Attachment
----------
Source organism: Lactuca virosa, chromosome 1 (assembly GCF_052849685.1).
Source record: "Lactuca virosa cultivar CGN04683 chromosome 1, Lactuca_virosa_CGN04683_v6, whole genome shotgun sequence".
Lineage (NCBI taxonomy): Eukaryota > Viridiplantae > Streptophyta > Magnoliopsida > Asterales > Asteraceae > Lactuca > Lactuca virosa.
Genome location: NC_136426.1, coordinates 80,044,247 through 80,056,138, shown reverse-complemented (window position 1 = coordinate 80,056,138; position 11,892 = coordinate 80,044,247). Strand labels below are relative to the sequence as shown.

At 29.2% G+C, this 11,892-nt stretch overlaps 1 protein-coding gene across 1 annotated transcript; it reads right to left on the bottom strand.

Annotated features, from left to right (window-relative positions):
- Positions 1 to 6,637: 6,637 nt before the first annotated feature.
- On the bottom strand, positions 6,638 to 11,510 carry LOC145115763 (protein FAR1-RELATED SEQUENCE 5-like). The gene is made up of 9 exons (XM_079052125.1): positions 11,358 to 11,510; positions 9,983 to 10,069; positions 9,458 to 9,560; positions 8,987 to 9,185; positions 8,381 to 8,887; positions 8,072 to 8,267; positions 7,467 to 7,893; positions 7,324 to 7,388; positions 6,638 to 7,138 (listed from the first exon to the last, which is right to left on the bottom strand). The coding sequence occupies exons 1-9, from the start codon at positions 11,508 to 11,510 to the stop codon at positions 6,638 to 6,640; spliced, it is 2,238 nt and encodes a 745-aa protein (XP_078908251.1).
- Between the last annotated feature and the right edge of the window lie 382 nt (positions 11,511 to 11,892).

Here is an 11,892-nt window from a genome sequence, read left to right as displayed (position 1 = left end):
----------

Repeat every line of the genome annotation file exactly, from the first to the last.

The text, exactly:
Source organism: Lactuca virosa, chromosome 1 (assembly GCF_052849685.1).
Source record: "Lactuca virosa cultivar CGN04683 chromosome 1, Lactuca_virosa_CGN04683_v6, whole genome shotgun sequence".
Lineage (NCBI taxonomy): Eukaryota > Viridiplantae > Streptophyta > Magnoliopsida > Asterales > Asteraceae > Lactuca > Lactuca virosa.
Genome location: NC_136426.1, coordinates 80,044,247 through 80,056,138, shown reverse-complemented (window position 1 = coordinate 80,056,138; position 11,892 = coordinate 80,044,247). Strand labels below are relative to the sequence as shown.

At 29.2% G+C, this 11,892-nt stretch overlaps 1 protein-coding gene across 1 annotated transcript; it reads right to left on the bottom strand.

Annotated features, from left to right (window-relative positions):
- Positions 1 to 6,637: 6,637 nt before the first annotated feature.
- On the bottom strand, positions 6,638 to 11,510 carry LOC145115763 (protein FAR1-RELATED SEQUENCE 5-like). The gene is made up of 9 exons (XM_079052125.1): positions 11,358 to 11,510; positions 9,983 to 10,069; positions 9,458 to 9,560; positions 8,987 to 9,185; positions 8,381 to 8,887; positions 8,072 to 8,267; positions 7,467 to 7,893; positions 7,324 to 7,388; positions 6,638 to 7,138 (listed from the first exon to the last, which is right to left on the bottom strand). The coding sequence occupies exons 1-9, from the start codon at positions 11,508 to 11,510 to the stop codon at positions 6,638 to 6,640; spliced, it is 2,238 nt and encodes a 745-aa protein (XP_078908251.1).
- Between the last annotated feature and the right edge of the window lie 382 nt (positions 11,511 to 11,892).

Here is an 11,892-nt window from a genome sequence, read left to right as displayed (position 1 = left end):